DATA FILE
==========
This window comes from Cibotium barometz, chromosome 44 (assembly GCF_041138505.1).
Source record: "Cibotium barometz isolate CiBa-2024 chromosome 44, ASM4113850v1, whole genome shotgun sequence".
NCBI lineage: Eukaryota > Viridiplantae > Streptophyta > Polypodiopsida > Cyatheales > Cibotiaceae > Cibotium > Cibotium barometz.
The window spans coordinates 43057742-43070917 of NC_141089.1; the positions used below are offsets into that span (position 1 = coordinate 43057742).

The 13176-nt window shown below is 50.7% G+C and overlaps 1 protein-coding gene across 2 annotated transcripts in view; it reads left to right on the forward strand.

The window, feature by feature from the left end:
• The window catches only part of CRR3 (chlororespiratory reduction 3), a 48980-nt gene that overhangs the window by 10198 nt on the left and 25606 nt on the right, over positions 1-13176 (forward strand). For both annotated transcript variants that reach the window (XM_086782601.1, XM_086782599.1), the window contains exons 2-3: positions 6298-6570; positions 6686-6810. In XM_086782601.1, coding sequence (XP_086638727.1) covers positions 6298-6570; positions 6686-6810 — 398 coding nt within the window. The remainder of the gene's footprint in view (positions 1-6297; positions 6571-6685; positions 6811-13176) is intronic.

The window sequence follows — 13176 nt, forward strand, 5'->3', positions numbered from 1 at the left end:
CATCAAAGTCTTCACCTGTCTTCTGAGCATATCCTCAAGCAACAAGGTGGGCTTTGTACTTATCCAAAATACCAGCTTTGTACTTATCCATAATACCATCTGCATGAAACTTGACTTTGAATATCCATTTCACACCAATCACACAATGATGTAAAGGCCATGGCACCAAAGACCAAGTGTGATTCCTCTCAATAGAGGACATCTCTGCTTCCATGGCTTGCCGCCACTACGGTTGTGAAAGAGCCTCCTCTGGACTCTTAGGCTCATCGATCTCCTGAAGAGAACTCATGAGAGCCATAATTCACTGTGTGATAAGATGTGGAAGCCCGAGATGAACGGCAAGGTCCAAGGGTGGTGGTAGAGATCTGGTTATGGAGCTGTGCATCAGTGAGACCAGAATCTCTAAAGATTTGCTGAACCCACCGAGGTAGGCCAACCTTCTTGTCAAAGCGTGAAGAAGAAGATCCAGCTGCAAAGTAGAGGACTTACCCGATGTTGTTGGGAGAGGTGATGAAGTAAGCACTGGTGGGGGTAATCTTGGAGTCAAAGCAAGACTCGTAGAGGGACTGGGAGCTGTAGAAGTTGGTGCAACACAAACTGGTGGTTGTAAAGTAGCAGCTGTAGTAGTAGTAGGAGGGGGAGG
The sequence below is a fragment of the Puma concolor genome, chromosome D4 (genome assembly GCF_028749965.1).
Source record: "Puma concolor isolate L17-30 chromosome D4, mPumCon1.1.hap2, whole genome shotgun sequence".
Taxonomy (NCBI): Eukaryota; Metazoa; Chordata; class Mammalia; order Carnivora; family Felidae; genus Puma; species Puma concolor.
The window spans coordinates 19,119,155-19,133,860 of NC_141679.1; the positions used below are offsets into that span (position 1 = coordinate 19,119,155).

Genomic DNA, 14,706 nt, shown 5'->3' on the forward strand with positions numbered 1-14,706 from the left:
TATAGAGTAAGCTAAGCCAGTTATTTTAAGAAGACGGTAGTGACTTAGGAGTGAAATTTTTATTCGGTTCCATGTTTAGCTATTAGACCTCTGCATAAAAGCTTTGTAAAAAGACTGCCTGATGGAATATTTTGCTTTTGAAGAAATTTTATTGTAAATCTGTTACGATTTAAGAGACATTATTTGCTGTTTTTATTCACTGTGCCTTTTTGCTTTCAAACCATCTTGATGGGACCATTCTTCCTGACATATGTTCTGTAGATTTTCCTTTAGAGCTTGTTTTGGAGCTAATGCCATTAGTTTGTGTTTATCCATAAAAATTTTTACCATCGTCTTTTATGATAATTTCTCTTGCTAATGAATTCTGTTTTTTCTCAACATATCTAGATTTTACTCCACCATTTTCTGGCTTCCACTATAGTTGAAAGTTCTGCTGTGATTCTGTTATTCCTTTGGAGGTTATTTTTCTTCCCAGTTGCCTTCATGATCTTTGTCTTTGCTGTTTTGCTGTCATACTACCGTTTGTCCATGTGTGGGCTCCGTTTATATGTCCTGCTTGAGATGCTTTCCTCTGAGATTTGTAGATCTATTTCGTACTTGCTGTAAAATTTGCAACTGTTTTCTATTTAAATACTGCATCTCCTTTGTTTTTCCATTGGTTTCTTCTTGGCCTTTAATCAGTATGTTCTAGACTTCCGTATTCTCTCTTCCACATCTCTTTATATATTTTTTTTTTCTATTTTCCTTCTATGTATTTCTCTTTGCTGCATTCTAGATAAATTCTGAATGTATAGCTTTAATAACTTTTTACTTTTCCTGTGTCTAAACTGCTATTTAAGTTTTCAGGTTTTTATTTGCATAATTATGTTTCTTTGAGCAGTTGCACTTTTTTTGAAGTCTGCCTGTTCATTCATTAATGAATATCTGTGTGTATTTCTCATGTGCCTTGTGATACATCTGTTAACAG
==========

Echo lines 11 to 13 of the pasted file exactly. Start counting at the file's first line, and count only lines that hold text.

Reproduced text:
Source record: "Puma concolor isolate L17-30 chromosome D4, mPumCon1.1.hap2, whole genome shotgun sequence".
Taxonomy (NCBI): Eukaryota; Metazoa; Chordata; class Mammalia; order Carnivora; family Felidae; genus Puma; species Puma concolor.
The window spans coordinates 19,119,155-19,133,860 of NC_141679.1; the positions used below are offsets into that span (position 1 = coordinate 19,119,155).